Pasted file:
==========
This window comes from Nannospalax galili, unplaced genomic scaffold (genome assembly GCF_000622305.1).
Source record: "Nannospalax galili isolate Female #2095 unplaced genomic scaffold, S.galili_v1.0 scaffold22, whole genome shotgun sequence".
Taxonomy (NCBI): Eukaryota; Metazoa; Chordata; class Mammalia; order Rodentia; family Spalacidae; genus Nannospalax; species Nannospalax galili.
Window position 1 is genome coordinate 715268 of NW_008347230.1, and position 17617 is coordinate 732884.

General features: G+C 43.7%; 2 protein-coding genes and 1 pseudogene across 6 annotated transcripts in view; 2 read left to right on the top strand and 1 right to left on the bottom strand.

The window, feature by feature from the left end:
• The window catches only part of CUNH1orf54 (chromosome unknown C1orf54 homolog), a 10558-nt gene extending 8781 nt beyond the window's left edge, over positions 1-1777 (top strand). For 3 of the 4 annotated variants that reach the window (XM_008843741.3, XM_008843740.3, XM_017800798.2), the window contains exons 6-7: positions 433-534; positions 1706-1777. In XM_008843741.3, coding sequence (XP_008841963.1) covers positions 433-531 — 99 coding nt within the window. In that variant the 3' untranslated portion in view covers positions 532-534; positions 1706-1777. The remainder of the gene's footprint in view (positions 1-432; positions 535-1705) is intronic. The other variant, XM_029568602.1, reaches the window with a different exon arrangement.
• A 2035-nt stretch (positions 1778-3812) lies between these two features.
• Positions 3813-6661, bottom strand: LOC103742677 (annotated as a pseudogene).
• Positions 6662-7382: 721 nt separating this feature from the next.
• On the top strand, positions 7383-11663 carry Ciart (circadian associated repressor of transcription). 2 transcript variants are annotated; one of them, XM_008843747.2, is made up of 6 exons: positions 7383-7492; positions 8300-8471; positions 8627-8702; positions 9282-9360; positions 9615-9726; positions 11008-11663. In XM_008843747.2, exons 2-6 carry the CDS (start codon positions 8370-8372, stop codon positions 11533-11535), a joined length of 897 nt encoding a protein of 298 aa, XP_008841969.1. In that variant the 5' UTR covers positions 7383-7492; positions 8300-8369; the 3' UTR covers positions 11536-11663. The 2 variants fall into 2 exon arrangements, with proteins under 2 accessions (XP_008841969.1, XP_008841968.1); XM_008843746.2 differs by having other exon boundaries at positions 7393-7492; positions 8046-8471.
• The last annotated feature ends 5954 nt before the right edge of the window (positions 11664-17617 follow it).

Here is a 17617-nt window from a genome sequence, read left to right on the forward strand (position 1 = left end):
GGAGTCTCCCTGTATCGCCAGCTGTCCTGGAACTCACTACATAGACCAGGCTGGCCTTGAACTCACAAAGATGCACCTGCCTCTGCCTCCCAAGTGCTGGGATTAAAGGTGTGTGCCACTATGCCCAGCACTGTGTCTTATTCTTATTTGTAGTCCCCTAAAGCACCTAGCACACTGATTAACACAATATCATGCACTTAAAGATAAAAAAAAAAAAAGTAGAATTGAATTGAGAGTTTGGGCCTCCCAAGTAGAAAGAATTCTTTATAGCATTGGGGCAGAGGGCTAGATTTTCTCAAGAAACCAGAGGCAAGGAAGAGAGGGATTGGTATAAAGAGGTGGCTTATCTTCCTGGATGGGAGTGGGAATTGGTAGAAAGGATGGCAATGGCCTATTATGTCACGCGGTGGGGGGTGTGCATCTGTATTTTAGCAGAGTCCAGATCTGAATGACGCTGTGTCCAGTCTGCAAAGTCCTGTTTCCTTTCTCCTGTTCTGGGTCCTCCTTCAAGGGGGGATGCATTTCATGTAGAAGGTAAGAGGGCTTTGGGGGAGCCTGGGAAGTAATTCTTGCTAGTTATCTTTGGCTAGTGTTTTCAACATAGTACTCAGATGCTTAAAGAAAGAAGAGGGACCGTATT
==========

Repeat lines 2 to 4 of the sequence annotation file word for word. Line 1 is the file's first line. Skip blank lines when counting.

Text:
Source record: "Nannospalax galili isolate Female #2095 unplaced genomic scaffold, S.galili_v1.0 scaffold22, whole genome shotgun sequence".
Taxonomy (NCBI): Eukaryota; Metazoa; Chordata; class Mammalia; order Rodentia; family Spalacidae; genus Nannospalax; species Nannospalax galili.
Window position 1 is genome coordinate 715268 of NW_008347230.1, and position 17617 is coordinate 732884.